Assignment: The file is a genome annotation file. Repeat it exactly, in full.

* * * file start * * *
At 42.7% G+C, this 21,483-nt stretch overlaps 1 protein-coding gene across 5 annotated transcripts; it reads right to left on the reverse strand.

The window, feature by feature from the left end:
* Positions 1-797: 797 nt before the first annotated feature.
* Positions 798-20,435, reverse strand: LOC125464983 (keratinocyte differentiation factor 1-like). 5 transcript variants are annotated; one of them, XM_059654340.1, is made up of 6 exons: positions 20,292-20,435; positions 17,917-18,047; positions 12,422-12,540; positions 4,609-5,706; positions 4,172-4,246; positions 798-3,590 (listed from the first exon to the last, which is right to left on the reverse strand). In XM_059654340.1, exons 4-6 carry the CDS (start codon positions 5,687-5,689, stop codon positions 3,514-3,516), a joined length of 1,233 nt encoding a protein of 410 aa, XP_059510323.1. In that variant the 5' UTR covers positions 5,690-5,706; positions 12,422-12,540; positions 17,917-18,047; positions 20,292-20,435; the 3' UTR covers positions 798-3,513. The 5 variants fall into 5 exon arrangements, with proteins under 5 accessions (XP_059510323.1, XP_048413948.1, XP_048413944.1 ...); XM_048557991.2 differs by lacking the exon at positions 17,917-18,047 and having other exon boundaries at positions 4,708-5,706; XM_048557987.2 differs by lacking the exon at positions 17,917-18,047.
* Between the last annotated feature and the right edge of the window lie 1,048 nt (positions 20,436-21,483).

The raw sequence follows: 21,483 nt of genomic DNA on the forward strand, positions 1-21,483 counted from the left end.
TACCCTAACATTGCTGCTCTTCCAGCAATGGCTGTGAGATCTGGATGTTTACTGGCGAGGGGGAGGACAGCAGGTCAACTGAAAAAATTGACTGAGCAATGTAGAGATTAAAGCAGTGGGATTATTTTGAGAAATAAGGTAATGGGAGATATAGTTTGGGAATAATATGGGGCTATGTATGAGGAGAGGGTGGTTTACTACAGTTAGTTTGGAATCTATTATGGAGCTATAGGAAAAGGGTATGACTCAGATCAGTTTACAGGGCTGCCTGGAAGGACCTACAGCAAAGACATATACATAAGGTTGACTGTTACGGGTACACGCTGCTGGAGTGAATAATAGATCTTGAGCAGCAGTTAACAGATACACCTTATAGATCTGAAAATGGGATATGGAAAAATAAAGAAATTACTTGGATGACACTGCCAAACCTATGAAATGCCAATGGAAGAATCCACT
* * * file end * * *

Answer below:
At 42.7% G+C, this 21,483-nt stretch overlaps 1 protein-coding gene across 5 annotated transcripts; it reads right to left on the reverse strand.

The window, feature by feature from the left end:
* Positions 1-797: 797 nt before the first annotated feature.
* Positions 798-20,435, reverse strand: LOC125464983 (keratinocyte differentiation factor 1-like). 5 transcript variants are annotated; one of them, XM_059654340.1, is made up of 6 exons: positions 20,292-20,435; positions 17,917-18,047; positions 12,422-12,540; positions 4,609-5,706; positions 4,172-4,246; positions 798-3,590 (listed from the first exon to the last, which is right to left on the reverse strand). In XM_059654340.1, exons 4-6 carry the CDS (start codon positions 5,687-5,689, stop codon positions 3,514-3,516), a joined length of 1,233 nt encoding a protein of 410 aa, XP_059510323.1. In that variant the 5' UTR covers positions 5,690-5,706; positions 12,422-12,540; positions 17,917-18,047; positions 20,292-20,435; the 3' UTR covers positions 798-3,513. The 5 variants fall into 5 exon arrangements, with proteins under 5 accessions (XP_059510323.1, XP_048413948.1, XP_048413944.1 ...); XM_048557991.2 differs by lacking the exon at positions 17,917-18,047 and having other exon boundaries at positions 4,708-5,706; XM_048557987.2 differs by lacking the exon at positions 17,917-18,047.
* Between the last annotated feature and the right edge of the window lie 1,048 nt (positions 20,436-21,483).

The raw sequence follows: 21,483 nt of genomic DNA on the forward strand, positions 1-21,483 counted from the left end.
TACCCTAACATTGCTGCTCTTCCAGCAATGGCTGTGAGATCTGGATGTTTACTGGCGAGGGGGAGGACAGCAGGTCAACTGAAAAAATTGACTGAGCAATGTAGAGATTAAAGCAGTGGGATTATTTTGAGAAATAAGGTAATGGGAGATATAGTTTGGGAATAATATGGGGCTATGTATGAGGAGAGGGTGGTTTACTACAGTTAGTTTGGAATCTATTATGGAGCTATAGGAAAAGGGTATGACTCAGATCAGTTTACAGGGCTGCCTGGAAGGACCTACAGCAAAGACATATACATAAGGTTGACTGTTACGGGTACACGCTGCTGGAGTGAATAATAGATCTTGAGCAGCAGTTAACAGATACACCTTATAGATCTGAAAATGGGATATGGAAAAATAAAGAAATTACTTGGATGACACTGCCAAACCTATGAAATGCCAATGGAAGAATCCACT